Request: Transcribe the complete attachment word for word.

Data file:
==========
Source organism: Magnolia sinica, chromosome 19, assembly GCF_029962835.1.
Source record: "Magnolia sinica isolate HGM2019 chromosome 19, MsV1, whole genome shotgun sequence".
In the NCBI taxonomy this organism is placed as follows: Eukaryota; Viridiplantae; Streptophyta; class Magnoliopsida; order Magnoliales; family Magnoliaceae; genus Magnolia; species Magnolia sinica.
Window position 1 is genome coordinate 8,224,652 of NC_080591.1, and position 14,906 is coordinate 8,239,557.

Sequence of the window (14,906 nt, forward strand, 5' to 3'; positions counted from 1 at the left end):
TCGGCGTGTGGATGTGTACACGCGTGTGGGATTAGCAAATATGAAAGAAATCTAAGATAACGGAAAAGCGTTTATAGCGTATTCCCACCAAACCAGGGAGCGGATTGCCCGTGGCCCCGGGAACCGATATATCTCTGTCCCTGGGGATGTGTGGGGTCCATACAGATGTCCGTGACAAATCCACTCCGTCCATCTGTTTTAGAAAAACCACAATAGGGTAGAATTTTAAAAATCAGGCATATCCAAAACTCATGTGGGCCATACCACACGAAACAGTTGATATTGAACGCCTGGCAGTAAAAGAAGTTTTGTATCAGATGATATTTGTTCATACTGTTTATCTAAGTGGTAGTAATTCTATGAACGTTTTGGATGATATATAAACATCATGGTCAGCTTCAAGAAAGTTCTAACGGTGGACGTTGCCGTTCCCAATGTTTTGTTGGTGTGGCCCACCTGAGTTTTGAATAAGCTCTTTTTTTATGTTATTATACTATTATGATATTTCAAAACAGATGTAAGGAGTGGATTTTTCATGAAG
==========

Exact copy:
Source organism: Magnolia sinica, chromosome 19, assembly GCF_029962835.1.
Source record: "Magnolia sinica isolate HGM2019 chromosome 19, MsV1, whole genome shotgun sequence".
In the NCBI taxonomy this organism is placed as follows: Eukaryota; Viridiplantae; Streptophyta; class Magnoliopsida; order Magnoliales; family Magnoliaceae; genus Magnolia; species Magnolia sinica.
Window position 1 is genome coordinate 8,224,652 of NC_080591.1, and position 14,906 is coordinate 8,239,557.

Sequence of the window (14,906 nt, forward strand, 5' to 3'; positions counted from 1 at the left end):
TCGGCGTGTGGATGTGTACACGCGTGTGGGATTAGCAAATATGAAAGAAATCTAAGATAACGGAAAAGCGTTTATAGCGTATTCCCACCAAACCAGGGAGCGGATTGCCCGTGGCCCCGGGAACCGATATATCTCTGTCCCTGGGGATGTGTGGGGTCCATACAGATGTCCGTGACAAATCCACTCCGTCCATCTGTTTTAGAAAAACCACAATAGGGTAGAATTTTAAAAATCAGGCATATCCAAAACTCATGTGGGCCATACCACACGAAACAGTTGATATTGAACGCCTGGCAGTAAAAGAAGTTTTGTATCAGATGATATTTGTTCATACTGTTTATCTAAGTGGTAGTAATTCTATGAACGTTTTGGATGATATATAAACATCATGGTCAGCTTCAAGAAAGTTCTAACGGTGGACGTTGCCGTTCCCAATGTTTTGTTGGTGTGGCCCACCTGAGTTTTGAATAAGCTCTTTTTTTATGTTATTATACTATTATGATATTTCAAAACAGATGTAAGGAGTGGATTTTTCATGAAG